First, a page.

For the past 13 years, real estate agent Chechena Furlow has been assisting Alexandria residents in the buying and selling of their homes on a daily basis. And while she loves her career, Furlow has another role in life that she’s been perfecting for more than 25 years: She’s a water aerobics instructor for the city of Alexandria.
Over the course of the past 25 years, Furlow has fluctuated between leading five lessons a week to now two, guiding primarily seniors through an arrhythmic lesson in various community swimming pools. From basic stretching to even congo lines, there’s upbeat music played the entire time, which according to Furlow, is what keeps the participants coming back.
“They want something with rhythm no matter what,” says Furlow. “We always warm up, then there’s a stretch, then there’s some type of pre-cardio and then we do our aerobic exercise.”
Here, Furlow shares exactly what her experience in fitness has been like in Northern Virginia, and how her version of water aerobics benefits everyone involved.
What is the experience like for seniors who participate in your ‘water walking’ classes
They are very serious about it, which is something I find in general in Northern Virginia. Some of my clients come from other counties too, even though they have to pay a bit of a higher premium. My water walking class is only one of very few in the area. I must say, the music is really why they come back. It is No. 1. I only play what my class wants, and they want music that moves them. They love the oldies, tunes from the ’70s. I’ve learned to improvise a lot of what the water classes do into this class. I input a bit of jazz, ballet. We work the hips, the arms.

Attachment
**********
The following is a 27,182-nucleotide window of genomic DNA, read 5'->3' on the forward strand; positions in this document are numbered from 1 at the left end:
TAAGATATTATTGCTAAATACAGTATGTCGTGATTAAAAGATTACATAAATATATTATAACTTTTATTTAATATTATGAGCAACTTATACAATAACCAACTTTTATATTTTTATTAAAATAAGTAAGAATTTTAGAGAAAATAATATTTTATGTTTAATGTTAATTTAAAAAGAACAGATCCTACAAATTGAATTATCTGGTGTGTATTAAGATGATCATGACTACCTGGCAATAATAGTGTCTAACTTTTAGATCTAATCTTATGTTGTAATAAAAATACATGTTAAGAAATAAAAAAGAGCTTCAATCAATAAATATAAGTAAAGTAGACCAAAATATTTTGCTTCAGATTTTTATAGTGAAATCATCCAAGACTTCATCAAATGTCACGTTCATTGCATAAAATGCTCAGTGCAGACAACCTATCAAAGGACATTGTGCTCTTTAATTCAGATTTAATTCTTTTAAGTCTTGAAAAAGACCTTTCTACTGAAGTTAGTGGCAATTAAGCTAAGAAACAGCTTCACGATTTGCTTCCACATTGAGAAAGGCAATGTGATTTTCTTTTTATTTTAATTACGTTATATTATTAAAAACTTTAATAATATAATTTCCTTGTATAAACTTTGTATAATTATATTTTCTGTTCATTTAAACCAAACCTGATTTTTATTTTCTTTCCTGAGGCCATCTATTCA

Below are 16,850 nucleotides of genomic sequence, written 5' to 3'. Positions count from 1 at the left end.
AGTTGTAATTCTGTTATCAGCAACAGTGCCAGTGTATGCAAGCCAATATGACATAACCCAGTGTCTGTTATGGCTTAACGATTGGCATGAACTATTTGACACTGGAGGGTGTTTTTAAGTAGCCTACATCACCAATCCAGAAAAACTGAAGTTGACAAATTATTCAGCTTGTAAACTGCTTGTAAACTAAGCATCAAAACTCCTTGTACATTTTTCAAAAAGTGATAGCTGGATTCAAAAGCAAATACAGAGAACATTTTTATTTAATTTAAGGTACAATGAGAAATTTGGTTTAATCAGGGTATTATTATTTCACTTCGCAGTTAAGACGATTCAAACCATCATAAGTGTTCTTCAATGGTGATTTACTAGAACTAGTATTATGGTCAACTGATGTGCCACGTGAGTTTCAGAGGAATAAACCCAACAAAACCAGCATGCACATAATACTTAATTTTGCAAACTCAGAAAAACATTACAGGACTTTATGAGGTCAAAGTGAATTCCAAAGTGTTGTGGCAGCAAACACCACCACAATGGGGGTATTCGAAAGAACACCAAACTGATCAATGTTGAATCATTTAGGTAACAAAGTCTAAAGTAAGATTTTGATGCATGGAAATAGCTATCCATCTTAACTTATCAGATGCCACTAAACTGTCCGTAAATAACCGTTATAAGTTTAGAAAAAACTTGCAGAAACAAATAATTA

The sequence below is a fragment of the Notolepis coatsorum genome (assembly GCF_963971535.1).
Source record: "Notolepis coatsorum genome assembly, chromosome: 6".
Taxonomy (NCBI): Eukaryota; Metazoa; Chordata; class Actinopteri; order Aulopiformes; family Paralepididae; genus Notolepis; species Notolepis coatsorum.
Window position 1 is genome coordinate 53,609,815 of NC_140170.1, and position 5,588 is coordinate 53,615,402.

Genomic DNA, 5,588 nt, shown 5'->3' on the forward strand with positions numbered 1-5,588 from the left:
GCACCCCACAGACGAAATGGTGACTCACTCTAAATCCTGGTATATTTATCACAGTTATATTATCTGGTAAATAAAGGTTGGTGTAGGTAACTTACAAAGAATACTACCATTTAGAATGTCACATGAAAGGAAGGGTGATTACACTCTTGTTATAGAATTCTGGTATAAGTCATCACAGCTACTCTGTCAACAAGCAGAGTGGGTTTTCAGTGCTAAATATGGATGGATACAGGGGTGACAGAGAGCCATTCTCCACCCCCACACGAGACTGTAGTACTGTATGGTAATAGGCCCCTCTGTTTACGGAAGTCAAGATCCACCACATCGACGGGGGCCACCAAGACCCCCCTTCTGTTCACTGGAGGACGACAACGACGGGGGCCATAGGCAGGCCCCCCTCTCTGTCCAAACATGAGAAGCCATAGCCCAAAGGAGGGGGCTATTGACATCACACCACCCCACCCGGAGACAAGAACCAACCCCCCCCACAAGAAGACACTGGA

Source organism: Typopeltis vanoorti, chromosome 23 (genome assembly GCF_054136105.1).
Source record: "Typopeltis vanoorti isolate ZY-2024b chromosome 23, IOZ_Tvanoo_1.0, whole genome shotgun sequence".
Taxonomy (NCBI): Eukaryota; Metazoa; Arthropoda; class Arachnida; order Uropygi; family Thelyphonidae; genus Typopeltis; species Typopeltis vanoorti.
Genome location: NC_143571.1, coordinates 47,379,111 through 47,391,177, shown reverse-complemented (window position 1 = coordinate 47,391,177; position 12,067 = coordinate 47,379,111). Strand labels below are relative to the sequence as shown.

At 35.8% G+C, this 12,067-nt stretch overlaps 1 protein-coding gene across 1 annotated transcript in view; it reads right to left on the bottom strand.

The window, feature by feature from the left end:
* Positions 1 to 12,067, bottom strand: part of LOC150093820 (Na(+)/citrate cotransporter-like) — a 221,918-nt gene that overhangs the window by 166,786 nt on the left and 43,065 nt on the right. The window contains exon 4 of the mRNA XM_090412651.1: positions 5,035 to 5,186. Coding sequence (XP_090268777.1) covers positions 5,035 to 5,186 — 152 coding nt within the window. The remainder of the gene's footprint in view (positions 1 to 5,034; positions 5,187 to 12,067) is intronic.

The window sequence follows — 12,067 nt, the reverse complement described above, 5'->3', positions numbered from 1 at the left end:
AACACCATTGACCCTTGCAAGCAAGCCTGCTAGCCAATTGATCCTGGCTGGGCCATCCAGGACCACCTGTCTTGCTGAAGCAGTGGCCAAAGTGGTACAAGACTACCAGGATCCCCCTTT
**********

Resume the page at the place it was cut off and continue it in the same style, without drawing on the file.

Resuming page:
I stand on the deck and when we get to the cardio, I get in the water with them. We do swing your partner, a soul-train line, circuits, all kinds of fun movements. We often use pool noodles for partner exercises and that gives them the chance to chat—they love to chat.
What are some of the challenges involved in teaching water aerobics?
Those that are returning from knee, hip or back surgery tend to move a bit more gingerly, so I need to work with them individually. With the pool being as long as it is, some of them will work in and out of the class, deciding which routines to join and which to sit out on. There are modifications that can be put in place; they may just walk up and down the wall if we are moving at a faster pace.
Talk to me about the community aspect of these classes.
I see the same faces every week. In a year’s time I might get three or four new people but on the average, my regular classes consist of anywhere from 10 to 14 people.
I am extremely close with these people. We do three functions a year, we are coming up on our spring affair. One of the ladies has invited us to her house for the past seven years, and that’s in the spring, with her cherry blossoms are blooming in the yard. We sit out on the patio and we hang out. That’s their opportunity to tell me what they like and what they don’t like about the class, then we change it from there. When it comes to the music though, I have a rule: If they don’t like my music, they have to bring me something they would like.
You’ve been doing this for 25 years. What keeps you coming back every day?
It’s in my blood. I’ve been teaching for so long that I don’t feel good without it. There are so many benefits to it, mentally, physically and temperament-wise. I am a much better person when I get to exert those knots that are beyond my control in this routine. It’s also the people, we all have the best time together. It’s our escape.
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